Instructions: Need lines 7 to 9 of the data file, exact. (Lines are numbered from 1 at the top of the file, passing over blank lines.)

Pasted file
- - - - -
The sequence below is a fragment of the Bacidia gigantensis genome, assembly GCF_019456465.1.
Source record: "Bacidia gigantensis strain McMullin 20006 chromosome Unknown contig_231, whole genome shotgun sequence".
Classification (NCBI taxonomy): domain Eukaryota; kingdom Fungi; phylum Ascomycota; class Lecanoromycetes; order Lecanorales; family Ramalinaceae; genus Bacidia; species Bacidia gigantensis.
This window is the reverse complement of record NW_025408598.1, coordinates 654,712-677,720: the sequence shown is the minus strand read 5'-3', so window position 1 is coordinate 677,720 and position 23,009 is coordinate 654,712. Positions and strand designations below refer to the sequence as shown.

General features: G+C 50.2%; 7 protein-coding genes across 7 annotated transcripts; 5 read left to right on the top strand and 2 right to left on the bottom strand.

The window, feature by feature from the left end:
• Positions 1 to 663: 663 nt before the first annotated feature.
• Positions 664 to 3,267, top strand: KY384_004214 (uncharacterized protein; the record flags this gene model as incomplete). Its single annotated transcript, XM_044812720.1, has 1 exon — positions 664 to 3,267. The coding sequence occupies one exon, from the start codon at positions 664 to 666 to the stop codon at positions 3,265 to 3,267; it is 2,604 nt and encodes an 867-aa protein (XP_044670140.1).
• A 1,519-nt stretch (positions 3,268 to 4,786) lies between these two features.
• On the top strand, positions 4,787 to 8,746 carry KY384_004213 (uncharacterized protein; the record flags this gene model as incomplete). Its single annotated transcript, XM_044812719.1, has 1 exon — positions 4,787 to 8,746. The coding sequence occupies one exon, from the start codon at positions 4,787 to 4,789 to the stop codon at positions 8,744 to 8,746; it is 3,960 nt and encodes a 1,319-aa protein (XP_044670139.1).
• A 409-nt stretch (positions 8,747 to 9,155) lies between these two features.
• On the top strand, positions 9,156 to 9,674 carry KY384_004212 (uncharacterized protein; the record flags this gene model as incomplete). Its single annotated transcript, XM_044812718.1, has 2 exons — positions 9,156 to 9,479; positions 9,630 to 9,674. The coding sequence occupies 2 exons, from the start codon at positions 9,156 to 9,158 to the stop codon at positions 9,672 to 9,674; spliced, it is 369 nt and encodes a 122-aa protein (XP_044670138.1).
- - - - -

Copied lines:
• Positions 1 to 663: 663 nt before the first annotated feature.
• Positions 664 to 3,267, top strand: KY384_004214 (uncharacterized protein; the record flags this gene model as incomplete). Its single annotated transcript, XM_044812720.1, has 1 exon — positions 664 to 3,267. The coding sequence occupies one exon, from the start codon at positions 664 to 666 to the stop codon at positions 3,265 to 3,267; it is 2,604 nt and encodes an 867-aa protein (XP_044670140.1).
• A 1,519-nt stretch (positions 3,268 to 4,786) lies between these two features.